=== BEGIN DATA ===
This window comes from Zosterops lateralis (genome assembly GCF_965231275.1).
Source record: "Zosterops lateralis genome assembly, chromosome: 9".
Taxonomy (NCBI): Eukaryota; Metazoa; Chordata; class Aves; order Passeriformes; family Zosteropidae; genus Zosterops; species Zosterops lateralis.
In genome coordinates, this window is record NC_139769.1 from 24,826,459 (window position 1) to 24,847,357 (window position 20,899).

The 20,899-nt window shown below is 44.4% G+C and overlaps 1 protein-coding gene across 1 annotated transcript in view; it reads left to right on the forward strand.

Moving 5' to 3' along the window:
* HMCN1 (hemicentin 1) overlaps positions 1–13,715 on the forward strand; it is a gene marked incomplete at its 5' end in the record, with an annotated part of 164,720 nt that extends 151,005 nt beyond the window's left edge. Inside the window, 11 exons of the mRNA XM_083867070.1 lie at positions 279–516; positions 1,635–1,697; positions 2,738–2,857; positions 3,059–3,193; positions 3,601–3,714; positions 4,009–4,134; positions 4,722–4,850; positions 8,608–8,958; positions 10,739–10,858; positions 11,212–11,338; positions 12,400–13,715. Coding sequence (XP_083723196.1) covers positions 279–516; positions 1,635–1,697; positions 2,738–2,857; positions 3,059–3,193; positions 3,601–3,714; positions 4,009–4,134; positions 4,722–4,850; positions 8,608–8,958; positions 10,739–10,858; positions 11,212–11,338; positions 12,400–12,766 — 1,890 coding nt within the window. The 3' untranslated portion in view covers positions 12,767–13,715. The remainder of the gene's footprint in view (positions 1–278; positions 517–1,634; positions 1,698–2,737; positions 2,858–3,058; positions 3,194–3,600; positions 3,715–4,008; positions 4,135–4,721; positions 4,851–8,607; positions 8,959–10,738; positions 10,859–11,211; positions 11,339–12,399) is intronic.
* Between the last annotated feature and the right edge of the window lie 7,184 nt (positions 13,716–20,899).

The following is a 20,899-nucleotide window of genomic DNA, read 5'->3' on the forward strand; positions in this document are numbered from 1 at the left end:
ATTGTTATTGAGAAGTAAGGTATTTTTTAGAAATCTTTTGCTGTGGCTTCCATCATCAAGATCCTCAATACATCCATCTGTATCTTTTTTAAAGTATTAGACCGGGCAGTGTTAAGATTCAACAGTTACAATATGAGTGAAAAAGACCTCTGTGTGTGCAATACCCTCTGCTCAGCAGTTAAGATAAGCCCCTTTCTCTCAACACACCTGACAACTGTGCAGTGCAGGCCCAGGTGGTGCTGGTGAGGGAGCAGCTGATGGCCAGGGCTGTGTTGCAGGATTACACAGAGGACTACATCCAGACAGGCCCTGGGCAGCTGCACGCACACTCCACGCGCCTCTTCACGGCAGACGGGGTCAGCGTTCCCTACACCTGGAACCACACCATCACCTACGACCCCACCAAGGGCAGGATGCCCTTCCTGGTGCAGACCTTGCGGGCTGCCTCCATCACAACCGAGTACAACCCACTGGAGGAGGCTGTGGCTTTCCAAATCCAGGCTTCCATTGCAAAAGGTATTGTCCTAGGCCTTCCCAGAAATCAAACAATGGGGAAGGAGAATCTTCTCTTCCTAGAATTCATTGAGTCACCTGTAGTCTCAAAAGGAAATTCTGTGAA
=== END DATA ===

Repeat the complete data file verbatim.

This window comes from Zosterops lateralis (genome assembly GCF_965231275.1).
Source record: "Zosterops lateralis genome assembly, chromosome: 9".
Taxonomy (NCBI): Eukaryota; Metazoa; Chordata; class Aves; order Passeriformes; family Zosteropidae; genus Zosterops; species Zosterops lateralis.
In genome coordinates, this window is record NC_139769.1 from 24,826,459 (window position 1) to 24,847,357 (window position 20,899).

The 20,899-nt window shown below is 44.4% G+C and overlaps 1 protein-coding gene across 1 annotated transcript in view; it reads left to right on the forward strand.

Moving 5' to 3' along the window:
* HMCN1 (hemicentin 1) overlaps positions 1–13,715 on the forward strand; it is a gene marked incomplete at its 5' end in the record, with an annotated part of 164,720 nt that extends 151,005 nt beyond the window's left edge. Inside the window, 11 exons of the mRNA XM_083867070.1 lie at positions 279–516; positions 1,635–1,697; positions 2,738–2,857; positions 3,059–3,193; positions 3,601–3,714; positions 4,009–4,134; positions 4,722–4,850; positions 8,608–8,958; positions 10,739–10,858; positions 11,212–11,338; positions 12,400–13,715. Coding sequence (XP_083723196.1) covers positions 279–516; positions 1,635–1,697; positions 2,738–2,857; positions 3,059–3,193; positions 3,601–3,714; positions 4,009–4,134; positions 4,722–4,850; positions 8,608–8,958; positions 10,739–10,858; positions 11,212–11,338; positions 12,400–12,766 — 1,890 coding nt within the window. The 3' untranslated portion in view covers positions 12,767–13,715. The remainder of the gene's footprint in view (positions 1–278; positions 517–1,634; positions 1,698–2,737; positions 2,858–3,058; positions 3,194–3,600; positions 3,715–4,008; positions 4,135–4,721; positions 4,851–8,607; positions 8,959–10,738; positions 10,859–11,211; positions 11,339–12,399) is intronic.
* Between the last annotated feature and the right edge of the window lie 7,184 nt (positions 13,716–20,899).

The following is a 20,899-nucleotide window of genomic DNA, read 5'->3' on the forward strand; positions in this document are numbered from 1 at the left end:
ATTGTTATTGAGAAGTAAGGTATTTTTTAGAAATCTTTTGCTGTGGCTTCCATCATCAAGATCCTCAATACATCCATCTGTATCTTTTTTAAAGTATTAGACCGGGCAGTGTTAAGATTCAACAGTTACAATATGAGTGAAAAAGACCTCTGTGTGTGCAATACCCTCTGCTCAGCAGTTAAGATAAGCCCCTTTCTCTCAACACACCTGACAACTGTGCAGTGCAGGCCCAGGTGGTGCTGGTGAGGGAGCAGCTGATGGCCAGGGCTGTGTTGCAGGATTACACAGAGGACTACATCCAGACAGGCCCTGGGCAGCTGCACGCACACTCCACGCGCCTCTTCACGGCAGACGGGGTCAGCGTTCCCTACACCTGGAACCACACCATCACCTACGACCCCACCAAGGGCAGGATGCCCTTCCTGGTGCAGACCTTGCGGGCTGCCTCCATCACAACCGAGTACAACCCACTGGAGGAGGCTGTGGCTTTCCAAATCCAGGCTTCCATTGCAAAAGGTATTGTCCTAGGCCTTCCCAGAAATCAAACAATGGGGAAGGAGAATCTTCTCTTCCTAGAATTCATTGAGTCACCTGTAGTCTCAAAAGGAAATTCTGTGAA